Skip to content

Years from Now – G. Glickman

April 8, 2016

YFNThe author was partner to fellow write David Leavitt. He is also a psychotherapist and grew up in a small town in New Jersey (Morristown). He studied Music and Literature at Brown University and has an MFA in Writing from the Writers Workshop at the University of Iowa. This book would have been interesting but it didn’t grip me – something I discover from those who have done some sort of creative writing course in order to get their story into print, regardless of whether it is interesting or now.

 We are in America where Jews want to hide their identity. Being American comes before being Jewish. Ok – we get Pesach and Purim but…

David and Beth know how much is expected of them- prosperity, marriage and the continuation of the line. Yet neither, from instinct and inclination, can follow the family path. David is gay, and loves Andrew, a fellow medical student. Beth is a lesbian but loves David, her closest friend who understands her deepest conflicts and needs. Their journey in self-discovery, and the choices they make, are at the heart of this powerful novel of family life and relationships.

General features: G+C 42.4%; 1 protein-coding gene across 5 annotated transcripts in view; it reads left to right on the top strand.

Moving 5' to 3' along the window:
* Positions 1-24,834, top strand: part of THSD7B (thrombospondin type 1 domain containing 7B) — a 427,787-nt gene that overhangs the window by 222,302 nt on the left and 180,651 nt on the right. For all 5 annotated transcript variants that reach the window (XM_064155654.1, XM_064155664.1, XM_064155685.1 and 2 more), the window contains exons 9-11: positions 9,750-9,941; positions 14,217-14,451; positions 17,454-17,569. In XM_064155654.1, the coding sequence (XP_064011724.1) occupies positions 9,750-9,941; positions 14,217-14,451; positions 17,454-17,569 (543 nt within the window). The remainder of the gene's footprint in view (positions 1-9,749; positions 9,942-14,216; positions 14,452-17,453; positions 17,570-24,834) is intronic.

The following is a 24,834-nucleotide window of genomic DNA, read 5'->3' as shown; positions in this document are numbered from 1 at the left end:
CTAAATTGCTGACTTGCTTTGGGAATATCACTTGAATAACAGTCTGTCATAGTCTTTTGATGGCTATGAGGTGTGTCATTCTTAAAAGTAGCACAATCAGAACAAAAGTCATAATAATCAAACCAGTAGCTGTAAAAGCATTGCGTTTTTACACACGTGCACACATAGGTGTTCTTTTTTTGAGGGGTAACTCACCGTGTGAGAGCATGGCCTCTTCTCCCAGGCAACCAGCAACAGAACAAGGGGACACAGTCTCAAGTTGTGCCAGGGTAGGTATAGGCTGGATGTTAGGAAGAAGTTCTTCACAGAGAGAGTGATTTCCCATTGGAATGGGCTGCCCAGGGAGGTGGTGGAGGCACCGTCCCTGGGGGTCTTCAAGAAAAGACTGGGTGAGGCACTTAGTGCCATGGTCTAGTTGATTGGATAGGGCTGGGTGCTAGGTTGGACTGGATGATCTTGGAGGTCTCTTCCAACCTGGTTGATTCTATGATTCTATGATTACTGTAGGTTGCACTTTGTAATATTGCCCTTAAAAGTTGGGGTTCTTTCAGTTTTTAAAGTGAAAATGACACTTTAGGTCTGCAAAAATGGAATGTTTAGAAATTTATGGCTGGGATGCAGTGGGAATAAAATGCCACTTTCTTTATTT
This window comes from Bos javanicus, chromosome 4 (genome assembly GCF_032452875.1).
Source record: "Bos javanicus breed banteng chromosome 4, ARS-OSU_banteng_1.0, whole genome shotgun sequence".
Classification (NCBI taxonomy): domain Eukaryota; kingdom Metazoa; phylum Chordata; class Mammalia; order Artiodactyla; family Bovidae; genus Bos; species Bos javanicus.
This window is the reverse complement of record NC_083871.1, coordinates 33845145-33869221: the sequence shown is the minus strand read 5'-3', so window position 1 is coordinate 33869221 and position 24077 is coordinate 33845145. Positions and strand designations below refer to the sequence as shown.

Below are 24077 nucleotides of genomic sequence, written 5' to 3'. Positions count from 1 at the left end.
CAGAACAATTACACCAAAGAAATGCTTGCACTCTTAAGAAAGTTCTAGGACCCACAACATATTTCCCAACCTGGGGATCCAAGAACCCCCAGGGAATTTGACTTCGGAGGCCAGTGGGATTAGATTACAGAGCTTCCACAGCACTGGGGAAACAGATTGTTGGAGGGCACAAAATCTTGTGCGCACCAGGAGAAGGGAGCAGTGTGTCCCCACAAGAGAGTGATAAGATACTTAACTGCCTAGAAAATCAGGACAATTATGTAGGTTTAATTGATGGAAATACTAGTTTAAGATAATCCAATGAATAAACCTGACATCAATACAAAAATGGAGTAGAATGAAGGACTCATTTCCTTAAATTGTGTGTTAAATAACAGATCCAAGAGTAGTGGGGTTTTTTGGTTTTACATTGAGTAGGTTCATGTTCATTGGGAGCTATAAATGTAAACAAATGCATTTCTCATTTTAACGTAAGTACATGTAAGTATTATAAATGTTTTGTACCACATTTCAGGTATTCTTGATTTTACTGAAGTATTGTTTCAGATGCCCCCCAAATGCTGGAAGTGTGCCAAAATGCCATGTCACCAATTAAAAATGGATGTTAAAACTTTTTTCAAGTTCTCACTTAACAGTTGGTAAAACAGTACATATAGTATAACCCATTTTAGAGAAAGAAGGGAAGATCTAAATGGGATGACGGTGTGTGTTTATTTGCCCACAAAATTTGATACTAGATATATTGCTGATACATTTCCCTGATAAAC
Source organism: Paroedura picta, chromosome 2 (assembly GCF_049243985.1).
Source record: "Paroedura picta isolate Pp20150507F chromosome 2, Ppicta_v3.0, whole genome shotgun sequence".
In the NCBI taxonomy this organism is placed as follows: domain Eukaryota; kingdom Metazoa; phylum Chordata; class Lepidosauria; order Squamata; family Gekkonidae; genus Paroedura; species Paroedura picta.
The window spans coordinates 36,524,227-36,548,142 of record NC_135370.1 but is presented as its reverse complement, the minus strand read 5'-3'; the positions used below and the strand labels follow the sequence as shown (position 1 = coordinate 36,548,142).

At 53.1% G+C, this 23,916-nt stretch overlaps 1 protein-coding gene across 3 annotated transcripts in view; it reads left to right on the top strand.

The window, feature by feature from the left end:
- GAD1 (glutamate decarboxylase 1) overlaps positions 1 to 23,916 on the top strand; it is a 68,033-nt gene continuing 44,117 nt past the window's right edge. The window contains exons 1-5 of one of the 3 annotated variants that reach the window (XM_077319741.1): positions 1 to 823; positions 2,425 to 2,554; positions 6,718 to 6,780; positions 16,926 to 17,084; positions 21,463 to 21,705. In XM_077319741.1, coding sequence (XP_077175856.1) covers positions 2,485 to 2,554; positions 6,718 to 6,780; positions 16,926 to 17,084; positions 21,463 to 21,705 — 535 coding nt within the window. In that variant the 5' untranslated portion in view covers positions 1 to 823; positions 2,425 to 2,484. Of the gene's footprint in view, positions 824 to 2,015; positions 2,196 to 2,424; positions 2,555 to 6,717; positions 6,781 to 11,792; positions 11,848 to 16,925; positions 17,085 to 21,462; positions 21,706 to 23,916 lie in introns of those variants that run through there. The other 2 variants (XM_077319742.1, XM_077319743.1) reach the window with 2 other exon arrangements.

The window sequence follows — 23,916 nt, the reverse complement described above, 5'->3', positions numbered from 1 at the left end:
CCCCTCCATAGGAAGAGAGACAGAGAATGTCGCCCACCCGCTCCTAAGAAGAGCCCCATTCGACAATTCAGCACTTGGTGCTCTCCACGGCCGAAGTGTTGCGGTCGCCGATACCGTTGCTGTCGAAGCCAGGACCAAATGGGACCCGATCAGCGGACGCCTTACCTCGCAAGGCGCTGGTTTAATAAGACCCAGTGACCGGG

YFN 2This book follows the Levin family through six decades of births, deaths, celebrations, secrets and disappointments- from the childhood of Zellie, David’s  mother, to the birth and infancy of her first grandchild. Descendants of the eleven daughters of a Russian- Jewish émigré, the family migrated West over the years until it reached the small New Jersey town of Lewiston. There, between mountains and city, they settled and prospered, and their children grew up in a world of intimacy and easy bounty. Some brilliantly fulfil family hopes, with shining careers, heirs and ordered lives; for others there is a tragedy of waste and broken dreams. Tired of secrecy, David, the gifted son, finds unexpected tolerance at home for the confession of what he is and who he loves. Beth is a more pliant hostage to tradition and her own family’s needs.

The book explores with humour, insight and sensitivity the conflict between selfhood and the family bond, filial and sexual love.

Return to the home page

Leave a Comment

Leave a Reply

Fill in your details below or click an icon to log in: Logo

You are commenting using your account. Log Out /  Change )

Google+ photo

You are commenting using your Google+ account. Log Out /  Change )

Twitter picture

You are commenting using your Twitter account. Log Out /  Change )

Facebook photo

You are commenting using your Facebook account. Log Out /  Change )


Connecting to %s

%d bloggers like this: